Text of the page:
The answer to that question for snowbound Asheville residents is: It’s already happened – to never. It just depends on what priority your road has been assigned by city work crews and if your street really is a public road. A good way to tell is to check out the city’s Snowmapper. Hint: If your road appears in red, you’re in luck. If your road is purple, not so much.
ASHEVILLE - An empty car dealership, a truck garage and a ruined plant that once supplied people with ice could all become housing for moderate- and low-income city residents. The sites in and near downtown are among 15 acres of public property undergoing a city-commissioned study for suitability as affordable housing. Asheville is throwing the $15 million in property plus another $15 million of local taxpayer funding into its battle to decrease housing costs.
ASHEVILLE - Mission Hospital has agreed to pay $89,000 and to furnish other relief to settle a discrimination lawsuit involving Christian and Muslim workers who were fired after refusing to take the flu shot because they said it violated their religious beliefs. That's according to a motion filed Friday in U.S. District Court for the Western District of North Carolina. The settlement happens as flu deaths in North Carolina have reached 26 for the 2017-2018 season when the virus is most active.
Muck Rack makes it simple to find people, tweets, or articles that mention any name, keyword, company, hashtag etc. We've compiled this guide to help you make the most of your search.
Selecting a term
Start searching tweets, articles from media outlets, articles mentioned in tweets, journalists'
names, titles and bios with some suggested searches:
Companies or Topics (e.g. iPhone, Microsoft)
Phrases (e.g. "cloud computing") — use quotes to keep the terms together
Twitter handles (e.g. @username) — returns those who have mentioned or replied to
Names (e.g. "David Pogue")
Hashtags (e.g. #sxsw, #london2012)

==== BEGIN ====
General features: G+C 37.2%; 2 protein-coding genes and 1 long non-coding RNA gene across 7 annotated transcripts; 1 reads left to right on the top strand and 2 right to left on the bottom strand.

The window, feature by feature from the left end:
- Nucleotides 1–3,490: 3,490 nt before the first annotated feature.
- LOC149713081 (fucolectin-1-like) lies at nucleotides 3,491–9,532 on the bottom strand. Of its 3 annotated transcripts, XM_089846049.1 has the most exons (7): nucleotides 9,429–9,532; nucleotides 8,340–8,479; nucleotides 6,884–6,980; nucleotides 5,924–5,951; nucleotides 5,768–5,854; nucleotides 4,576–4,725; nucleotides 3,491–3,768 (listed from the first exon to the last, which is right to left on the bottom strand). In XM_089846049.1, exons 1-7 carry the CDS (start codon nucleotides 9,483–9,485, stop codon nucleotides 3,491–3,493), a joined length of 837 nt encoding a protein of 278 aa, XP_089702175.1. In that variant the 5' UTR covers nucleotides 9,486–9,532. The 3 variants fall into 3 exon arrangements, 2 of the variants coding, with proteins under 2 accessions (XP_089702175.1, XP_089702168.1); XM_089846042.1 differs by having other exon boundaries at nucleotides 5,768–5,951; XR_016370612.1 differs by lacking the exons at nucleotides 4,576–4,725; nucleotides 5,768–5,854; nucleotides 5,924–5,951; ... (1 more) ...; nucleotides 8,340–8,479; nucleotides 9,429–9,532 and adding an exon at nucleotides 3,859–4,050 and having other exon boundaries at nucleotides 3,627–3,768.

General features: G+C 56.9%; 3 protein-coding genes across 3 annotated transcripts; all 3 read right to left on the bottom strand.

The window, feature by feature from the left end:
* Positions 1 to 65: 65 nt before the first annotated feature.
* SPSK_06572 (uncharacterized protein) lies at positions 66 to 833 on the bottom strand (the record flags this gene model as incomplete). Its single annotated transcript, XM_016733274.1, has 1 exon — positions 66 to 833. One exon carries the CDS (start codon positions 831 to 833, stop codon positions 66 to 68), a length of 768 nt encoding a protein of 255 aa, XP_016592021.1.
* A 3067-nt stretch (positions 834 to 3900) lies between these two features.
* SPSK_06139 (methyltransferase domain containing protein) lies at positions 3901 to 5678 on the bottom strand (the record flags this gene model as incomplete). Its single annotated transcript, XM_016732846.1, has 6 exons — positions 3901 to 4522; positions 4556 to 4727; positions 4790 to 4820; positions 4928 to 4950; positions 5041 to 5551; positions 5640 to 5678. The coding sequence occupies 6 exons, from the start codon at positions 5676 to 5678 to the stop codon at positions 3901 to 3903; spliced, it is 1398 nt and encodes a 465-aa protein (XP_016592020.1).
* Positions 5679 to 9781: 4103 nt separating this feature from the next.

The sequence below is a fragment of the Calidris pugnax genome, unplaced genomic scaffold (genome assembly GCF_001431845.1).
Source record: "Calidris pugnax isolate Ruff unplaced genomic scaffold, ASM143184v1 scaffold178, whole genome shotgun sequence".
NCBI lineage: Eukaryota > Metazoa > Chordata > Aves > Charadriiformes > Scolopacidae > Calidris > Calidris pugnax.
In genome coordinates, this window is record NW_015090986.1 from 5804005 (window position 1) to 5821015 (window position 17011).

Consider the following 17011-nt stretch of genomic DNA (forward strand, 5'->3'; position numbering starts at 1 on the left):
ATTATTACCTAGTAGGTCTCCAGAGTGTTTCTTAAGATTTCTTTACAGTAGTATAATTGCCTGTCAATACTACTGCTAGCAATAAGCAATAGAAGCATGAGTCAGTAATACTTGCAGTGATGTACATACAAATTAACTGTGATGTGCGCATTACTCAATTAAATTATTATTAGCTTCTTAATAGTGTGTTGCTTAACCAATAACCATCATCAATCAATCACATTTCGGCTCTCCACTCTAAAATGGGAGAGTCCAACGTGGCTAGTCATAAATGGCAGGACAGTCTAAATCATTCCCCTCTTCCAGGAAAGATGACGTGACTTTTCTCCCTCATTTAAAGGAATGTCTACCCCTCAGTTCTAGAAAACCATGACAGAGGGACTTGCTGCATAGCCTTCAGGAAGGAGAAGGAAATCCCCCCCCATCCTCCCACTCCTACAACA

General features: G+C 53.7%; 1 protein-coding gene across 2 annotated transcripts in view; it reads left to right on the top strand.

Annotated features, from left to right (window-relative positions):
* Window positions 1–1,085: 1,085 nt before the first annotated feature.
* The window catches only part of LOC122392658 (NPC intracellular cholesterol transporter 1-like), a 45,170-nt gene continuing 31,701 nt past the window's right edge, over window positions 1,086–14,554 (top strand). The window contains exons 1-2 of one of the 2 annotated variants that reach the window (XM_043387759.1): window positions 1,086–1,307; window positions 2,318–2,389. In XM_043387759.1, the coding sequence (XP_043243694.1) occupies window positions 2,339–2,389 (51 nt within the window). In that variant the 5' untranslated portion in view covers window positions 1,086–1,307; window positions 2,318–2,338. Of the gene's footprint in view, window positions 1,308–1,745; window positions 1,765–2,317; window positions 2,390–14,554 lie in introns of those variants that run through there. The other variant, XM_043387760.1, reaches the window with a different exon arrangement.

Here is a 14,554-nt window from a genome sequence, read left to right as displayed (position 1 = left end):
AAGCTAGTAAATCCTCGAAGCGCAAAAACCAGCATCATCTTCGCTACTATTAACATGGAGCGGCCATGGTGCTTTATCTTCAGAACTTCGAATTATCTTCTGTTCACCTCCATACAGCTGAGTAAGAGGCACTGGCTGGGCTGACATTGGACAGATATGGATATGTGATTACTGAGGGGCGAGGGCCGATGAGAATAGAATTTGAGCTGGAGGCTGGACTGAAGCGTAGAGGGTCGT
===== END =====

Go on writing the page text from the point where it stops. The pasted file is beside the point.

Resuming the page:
Bio details (e.g. vegan, Olympics, father)
Muck Rack's Advanced Search allows for many boolean operators.
Find results that mention multiple specified terms, use AND or
+. For example, ensure each result contains both Elon Musk and Mark Zuckerberg by
searching Musk AND Zuckerberg or Musk + Zuckerberg.
Use the operators OR or , to broaden your search when you'd like either of
multiple terms to appear in results. (This is the default behavior of our search when no operators
are used). For example, results will contain either cake or cookie by searching cake OR cookie or cake,cookie
Use NOT or - to subtract results from your search. For
example, searching Disney will yield results about the Walt Disney Company as well as Walt Disney
World Resort. To exclude mentions of Disney World, search for Disney -World or Disney
When using one of these operators with a phrase, enclose it in quotation marks. For example, you can
find results about smartphones excluding Apple's iPhone 4S by searching smartphone -"iPhone
Exact case matching or punctuation
If you're searching for a brand name or keyword that relies on specific punctuation marks or capitalization, you can
find results that match your exact query by adding matchcase: before the keyword you're searching for, like matchcase:E*TRADE .
Use parentheses to separate multiple
boolean phrases. For example, to find journalists talking about having fun in Disney World or
Disneyland, search for ("disney world" OR disneyland) AND fun.
An asterisk can be used to search for any variation of a root word truncated by the asterisk. For example, searching for admin* will return results for administrator, administration, administer, administered, etc.
A near operator is an AND operator where you can control the distance between the words. You can vary the distance the near operation uses by adding a forward slash and number (between 0-99) such as strawberries NEAR/10 "whipped cream", which means the strawberries must exist within 10 words of "whipped cream".